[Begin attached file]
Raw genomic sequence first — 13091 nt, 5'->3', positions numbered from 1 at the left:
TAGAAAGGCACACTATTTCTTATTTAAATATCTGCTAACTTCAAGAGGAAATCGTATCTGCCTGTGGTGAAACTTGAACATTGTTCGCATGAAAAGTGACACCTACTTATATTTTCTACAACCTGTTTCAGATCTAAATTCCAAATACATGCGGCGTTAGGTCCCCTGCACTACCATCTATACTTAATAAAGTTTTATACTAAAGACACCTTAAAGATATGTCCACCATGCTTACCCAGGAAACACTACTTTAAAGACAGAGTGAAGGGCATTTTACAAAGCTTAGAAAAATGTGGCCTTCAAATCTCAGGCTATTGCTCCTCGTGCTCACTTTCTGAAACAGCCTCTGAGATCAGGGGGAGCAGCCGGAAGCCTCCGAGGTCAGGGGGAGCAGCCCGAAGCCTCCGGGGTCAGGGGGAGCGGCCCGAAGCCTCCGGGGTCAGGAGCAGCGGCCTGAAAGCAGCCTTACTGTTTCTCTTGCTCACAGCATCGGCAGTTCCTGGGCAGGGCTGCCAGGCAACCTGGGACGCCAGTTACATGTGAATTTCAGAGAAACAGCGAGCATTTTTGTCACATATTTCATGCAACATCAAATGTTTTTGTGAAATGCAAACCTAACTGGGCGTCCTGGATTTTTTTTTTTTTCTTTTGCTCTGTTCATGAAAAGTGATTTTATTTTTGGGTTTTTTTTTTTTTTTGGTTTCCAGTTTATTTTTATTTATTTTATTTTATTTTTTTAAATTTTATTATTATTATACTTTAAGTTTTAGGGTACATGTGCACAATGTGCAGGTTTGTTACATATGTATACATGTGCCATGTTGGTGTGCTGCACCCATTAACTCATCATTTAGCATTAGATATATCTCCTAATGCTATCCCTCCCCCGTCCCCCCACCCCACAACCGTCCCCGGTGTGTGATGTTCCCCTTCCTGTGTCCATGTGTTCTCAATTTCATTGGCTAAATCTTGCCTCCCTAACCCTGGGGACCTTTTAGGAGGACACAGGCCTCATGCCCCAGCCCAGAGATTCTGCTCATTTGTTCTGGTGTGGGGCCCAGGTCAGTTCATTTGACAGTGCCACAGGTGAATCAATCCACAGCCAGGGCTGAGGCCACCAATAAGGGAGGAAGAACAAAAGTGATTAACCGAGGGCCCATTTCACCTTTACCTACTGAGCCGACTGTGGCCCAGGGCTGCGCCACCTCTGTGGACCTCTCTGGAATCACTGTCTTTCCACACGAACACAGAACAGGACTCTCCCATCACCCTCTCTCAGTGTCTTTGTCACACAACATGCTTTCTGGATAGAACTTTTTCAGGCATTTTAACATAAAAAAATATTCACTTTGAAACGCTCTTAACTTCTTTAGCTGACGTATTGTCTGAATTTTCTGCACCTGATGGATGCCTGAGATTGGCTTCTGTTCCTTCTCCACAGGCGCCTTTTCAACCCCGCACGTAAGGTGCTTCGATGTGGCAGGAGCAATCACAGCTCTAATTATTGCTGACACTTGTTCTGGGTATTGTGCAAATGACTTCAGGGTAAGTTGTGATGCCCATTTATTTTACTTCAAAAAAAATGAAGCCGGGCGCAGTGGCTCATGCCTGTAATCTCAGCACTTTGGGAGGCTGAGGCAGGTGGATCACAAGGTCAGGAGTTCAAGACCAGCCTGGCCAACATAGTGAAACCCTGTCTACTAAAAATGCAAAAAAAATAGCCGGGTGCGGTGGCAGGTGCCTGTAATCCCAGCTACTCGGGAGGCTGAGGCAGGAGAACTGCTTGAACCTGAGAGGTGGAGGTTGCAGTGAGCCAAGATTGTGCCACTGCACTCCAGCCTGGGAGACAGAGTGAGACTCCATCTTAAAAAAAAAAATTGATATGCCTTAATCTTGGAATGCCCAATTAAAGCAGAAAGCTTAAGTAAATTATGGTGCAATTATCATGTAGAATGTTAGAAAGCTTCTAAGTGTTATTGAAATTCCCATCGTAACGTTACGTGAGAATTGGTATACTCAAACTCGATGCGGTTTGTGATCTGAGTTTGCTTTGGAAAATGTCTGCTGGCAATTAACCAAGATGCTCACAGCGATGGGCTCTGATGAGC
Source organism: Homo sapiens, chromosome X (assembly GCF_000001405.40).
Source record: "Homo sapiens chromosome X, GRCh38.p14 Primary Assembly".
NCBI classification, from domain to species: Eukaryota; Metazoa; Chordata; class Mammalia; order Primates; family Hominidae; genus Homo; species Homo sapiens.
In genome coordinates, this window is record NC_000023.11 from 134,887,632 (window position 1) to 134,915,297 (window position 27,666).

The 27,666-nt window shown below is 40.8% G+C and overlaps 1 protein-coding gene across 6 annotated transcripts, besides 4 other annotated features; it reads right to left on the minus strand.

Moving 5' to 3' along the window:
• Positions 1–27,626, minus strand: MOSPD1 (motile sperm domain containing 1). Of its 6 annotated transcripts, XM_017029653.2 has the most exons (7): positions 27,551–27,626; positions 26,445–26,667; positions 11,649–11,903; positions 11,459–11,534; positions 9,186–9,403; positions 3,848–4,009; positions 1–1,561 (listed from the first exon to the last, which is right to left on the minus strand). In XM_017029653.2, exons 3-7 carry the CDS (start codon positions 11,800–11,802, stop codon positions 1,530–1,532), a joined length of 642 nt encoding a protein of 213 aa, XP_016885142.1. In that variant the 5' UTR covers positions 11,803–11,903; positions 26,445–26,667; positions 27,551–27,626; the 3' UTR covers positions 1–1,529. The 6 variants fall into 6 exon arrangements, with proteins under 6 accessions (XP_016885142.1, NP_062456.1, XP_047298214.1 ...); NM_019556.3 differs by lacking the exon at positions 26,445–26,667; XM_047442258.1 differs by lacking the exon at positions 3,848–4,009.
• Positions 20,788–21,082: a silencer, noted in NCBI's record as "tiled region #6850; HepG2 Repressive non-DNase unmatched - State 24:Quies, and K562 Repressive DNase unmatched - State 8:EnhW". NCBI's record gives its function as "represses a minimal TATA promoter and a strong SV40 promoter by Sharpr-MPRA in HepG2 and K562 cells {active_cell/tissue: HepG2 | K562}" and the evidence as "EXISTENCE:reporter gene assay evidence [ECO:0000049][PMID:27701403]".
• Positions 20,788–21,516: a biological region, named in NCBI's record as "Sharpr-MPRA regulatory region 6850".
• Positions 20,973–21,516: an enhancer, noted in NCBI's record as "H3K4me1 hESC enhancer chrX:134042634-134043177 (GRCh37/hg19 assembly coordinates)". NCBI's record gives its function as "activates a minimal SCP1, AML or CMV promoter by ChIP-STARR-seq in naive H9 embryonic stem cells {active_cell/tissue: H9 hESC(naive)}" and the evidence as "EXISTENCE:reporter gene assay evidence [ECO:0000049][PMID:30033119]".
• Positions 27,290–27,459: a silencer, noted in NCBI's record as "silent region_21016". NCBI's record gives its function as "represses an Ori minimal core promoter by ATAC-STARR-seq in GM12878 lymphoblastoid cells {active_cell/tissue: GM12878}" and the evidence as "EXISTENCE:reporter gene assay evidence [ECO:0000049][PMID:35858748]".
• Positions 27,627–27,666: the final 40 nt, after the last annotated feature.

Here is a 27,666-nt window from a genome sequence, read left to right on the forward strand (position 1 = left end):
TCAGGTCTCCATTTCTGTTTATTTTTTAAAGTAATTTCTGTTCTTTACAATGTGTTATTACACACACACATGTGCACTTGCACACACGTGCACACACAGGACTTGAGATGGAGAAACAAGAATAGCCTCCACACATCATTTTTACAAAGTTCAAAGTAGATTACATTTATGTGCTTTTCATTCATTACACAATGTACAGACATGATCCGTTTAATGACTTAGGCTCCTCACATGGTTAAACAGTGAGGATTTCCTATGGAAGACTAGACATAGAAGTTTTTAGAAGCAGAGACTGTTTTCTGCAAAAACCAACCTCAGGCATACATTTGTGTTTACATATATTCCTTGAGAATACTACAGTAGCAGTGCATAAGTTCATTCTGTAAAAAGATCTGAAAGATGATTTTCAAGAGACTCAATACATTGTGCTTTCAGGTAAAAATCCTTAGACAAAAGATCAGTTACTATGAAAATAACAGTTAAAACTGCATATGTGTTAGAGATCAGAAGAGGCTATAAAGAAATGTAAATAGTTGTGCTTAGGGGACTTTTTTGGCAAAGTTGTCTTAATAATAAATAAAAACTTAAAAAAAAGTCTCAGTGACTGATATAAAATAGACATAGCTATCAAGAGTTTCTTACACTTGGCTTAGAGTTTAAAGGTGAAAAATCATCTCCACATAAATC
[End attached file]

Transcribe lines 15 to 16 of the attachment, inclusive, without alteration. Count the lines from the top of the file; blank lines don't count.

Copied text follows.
Here is a 27,666-nt window from a genome sequence, read left to right on the forward strand (position 1 = left end):
TCAGGTCTCCATTTCTGTTTATTTTTTAAAGTAATTTCTGTTCTTTACAATGTGTTATTACACACACACATGTGCACTTGCACACACGTGCACACACAGGACTTGAGATGGAGAAACAAGAATAGCCTCCACACATCATTTTTACAAAGTTCAAAGTAGATTACATTTATGTGCTTTTCATTCATTACACAATGTACAGACATGATCCGTTTAATGACTTAGGCTCCTCACATGGTTAAACAGTGAGGATTTCCTATGGAAGACTAGACATAGAAGTTTTTAGAAGCAGAGACTGTTTTCTGCAAAAACCAACCTCAGGCATACATTTGTGTTTACATATATTCCTTGAGAATACTACAGTAGCAGTGCATAAGTTCATTCTGTAAAAAGATCTGAAAGATGATTTTCAAGAGACTCAATACATTGTGCTTTCAGGTAAAAATCCTTAGACAAAAGATCAGTTACTATGAAAATAACAGTTAAAACTGCATATGTGTTAGAGATCAGAAGAGGCTATAAAGAAATGTAAATAGTTGTGCTTAGGGGACTTTTTTGGCAAAGTTGTCTTAATAATAAATAAAAACTTAAAAAAAAGTCTCAGTGACTGATATAAAATAGACATAGCTATCAAGAGTTTCTTACACTTGGCTTAGAGTTTAAAGGTGAAAAATCATCTCCACATAAATC